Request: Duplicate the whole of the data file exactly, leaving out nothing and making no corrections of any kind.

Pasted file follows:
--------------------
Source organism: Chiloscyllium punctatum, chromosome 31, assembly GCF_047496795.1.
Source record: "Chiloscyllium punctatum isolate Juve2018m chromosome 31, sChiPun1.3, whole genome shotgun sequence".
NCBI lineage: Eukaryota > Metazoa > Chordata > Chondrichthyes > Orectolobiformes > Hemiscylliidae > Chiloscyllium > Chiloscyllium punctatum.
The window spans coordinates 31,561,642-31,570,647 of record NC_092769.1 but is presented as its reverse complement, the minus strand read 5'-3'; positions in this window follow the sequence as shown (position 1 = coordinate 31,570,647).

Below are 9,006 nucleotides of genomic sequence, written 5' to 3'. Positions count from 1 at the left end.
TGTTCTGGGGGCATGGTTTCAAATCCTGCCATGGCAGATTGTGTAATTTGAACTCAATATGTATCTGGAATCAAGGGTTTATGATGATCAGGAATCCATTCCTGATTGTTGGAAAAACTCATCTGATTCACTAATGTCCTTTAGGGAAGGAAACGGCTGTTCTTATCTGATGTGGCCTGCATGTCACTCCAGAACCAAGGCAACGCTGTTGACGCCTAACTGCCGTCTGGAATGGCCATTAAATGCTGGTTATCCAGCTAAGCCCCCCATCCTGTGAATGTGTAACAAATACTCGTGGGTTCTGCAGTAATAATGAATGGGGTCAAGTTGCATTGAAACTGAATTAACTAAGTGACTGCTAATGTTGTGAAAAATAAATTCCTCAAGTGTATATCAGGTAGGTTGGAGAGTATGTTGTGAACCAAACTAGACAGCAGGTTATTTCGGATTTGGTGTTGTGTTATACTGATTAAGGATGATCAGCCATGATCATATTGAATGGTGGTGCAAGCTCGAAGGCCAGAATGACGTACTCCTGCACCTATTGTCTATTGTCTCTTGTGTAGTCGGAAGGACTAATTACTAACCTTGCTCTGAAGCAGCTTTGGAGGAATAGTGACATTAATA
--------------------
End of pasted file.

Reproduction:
Source organism: Chiloscyllium punctatum, chromosome 31, assembly GCF_047496795.1.
Source record: "Chiloscyllium punctatum isolate Juve2018m chromosome 31, sChiPun1.3, whole genome shotgun sequence".
NCBI lineage: Eukaryota > Metazoa > Chordata > Chondrichthyes > Orectolobiformes > Hemiscylliidae > Chiloscyllium > Chiloscyllium punctatum.
The window spans coordinates 31,561,642-31,570,647 of record NC_092769.1 but is presented as its reverse complement, the minus strand read 5'-3'; positions in this window follow the sequence as shown (position 1 = coordinate 31,570,647).

Below are 9,006 nucleotides of genomic sequence, written 5' to 3'. Positions count from 1 at the left end.
TGTTCTGGGGGCATGGTTTCAAATCCTGCCATGGCAGATTGTGTAATTTGAACTCAATATGTATCTGGAATCAAGGGTTTATGATGATCAGGAATCCATTCCTGATTGTTGGAAAAACTCATCTGATTCACTAATGTCCTTTAGGGAAGGAAACGGCTGTTCTTATCTGATGTGGCCTGCATGTCACTCCAGAACCAAGGCAACGCTGTTGACGCCTAACTGCCGTCTGGAATGGCCATTAAATGCTGGTTATCCAGCTAAGCCCCCCATCCTGTGAATGTGTAACAAATACTCGTGGGTTCTGCAGTAATAATGAATGGGGTCAAGTTGCATTGAAACTGAATTAACTAAGTGACTGCTAATGTTGTGAAAAATAAATTCCTCAAGTGTATATCAGGTAGGTTGGAGAGTATGTTGTGAACCAAACTAGACAGCAGGTTATTTCGGATTTGGTGTTGTGTTATACTGATTAAGGATGATCAGCCATGATCATATTGAATGGTGGTGCAAGCTCGAAGGCCAGAATGACGTACTCCTGCACCTATTGTCTATTGTCTCTTGTGTAGTCGGAAGGACTAATTACTAACCTTGCTCTGAAGCAGCTTTGGAGGAATAGTGACATTAATA